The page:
In this article, you’ll learn how to use Embeddable types in hibernate to map a linear database table into an Entity class composed of various value types.

Consider the following table which stores information about the users of an application. The information includes user’s basic details like name, email and his address -

JPA, Hibernate Embeddable Types Table Example

From the database perspective, the table structure is fine. But If we need to map this table into an entity class in our application, we might want to abstract out the Name and Address details into separate classes for better abstraction and re-usability -

Hibernate Why Embeddable Types

Embeddable types can be re-used across your project by any number of entities. We’ll create a project from scratch and learn how to map the above users table into an entity class that abstracts out the name and address details into separate classes.

Creating the Application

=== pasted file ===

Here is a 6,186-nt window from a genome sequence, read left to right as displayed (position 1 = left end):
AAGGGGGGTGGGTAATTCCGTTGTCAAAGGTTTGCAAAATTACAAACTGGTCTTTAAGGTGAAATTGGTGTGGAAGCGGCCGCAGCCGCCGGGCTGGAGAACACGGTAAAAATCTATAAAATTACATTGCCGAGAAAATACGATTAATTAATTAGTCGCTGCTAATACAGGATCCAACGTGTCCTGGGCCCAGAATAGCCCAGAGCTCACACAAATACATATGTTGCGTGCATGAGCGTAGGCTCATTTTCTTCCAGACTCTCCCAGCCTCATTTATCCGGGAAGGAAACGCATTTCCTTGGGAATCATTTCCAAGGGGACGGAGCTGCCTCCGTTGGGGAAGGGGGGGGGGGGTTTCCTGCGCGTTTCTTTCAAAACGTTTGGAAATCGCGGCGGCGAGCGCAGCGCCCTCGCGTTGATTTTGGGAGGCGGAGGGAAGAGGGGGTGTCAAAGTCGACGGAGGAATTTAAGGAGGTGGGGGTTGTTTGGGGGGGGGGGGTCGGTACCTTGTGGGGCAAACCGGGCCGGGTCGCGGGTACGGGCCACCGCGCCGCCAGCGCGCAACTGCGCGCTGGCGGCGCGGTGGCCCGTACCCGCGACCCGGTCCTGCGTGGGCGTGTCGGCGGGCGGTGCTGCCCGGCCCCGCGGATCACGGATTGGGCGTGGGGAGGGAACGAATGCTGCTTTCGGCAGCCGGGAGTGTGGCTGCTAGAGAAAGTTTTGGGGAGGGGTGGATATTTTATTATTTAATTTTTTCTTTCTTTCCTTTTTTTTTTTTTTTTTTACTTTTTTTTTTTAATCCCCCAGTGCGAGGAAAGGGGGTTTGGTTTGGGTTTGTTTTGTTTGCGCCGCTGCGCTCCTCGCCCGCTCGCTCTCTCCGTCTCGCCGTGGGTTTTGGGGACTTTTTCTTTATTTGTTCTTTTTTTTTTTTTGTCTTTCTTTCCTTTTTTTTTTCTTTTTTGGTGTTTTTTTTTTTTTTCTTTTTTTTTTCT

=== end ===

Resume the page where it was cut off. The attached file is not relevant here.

We’ll use Spring Boot CLI to generate our application. Open your terminal and type the following command to generate the application -

spring init -n=jpa-embeddable-demo -d=web,jpa,mysql --package-name=com.example.jpa jpa-embeddable-demo

You can also use Spring Initializr web app to generate the application. Follow the instructions below to generate the app using Spring Initializr web tool -

  1. Head over to
  2. Click Switch to full version link to see all the options.
  3. Enter Artifact as “jpa-embeddable-demo”
  4. Change Package Name to “com.example.jpa”
  5. Select Web, JPA and Mysql dependencies.
  6. Click Generate Project to generate and download the project.

Following is the directory structure of the complete application for your reference -

JPA, Hibernate, Spring Boot Embeddable Type Example Directory Structure

Your bootstrapped project won’t have model and repository packages and all the other classes at this point. We’ll create them as we proceed to the next sections.

Configuring the Database and Hibernate Log levels

We’ll need to configure the MySQL database URL, username, and password. Open src/main/resources/ file and add the following properties to it -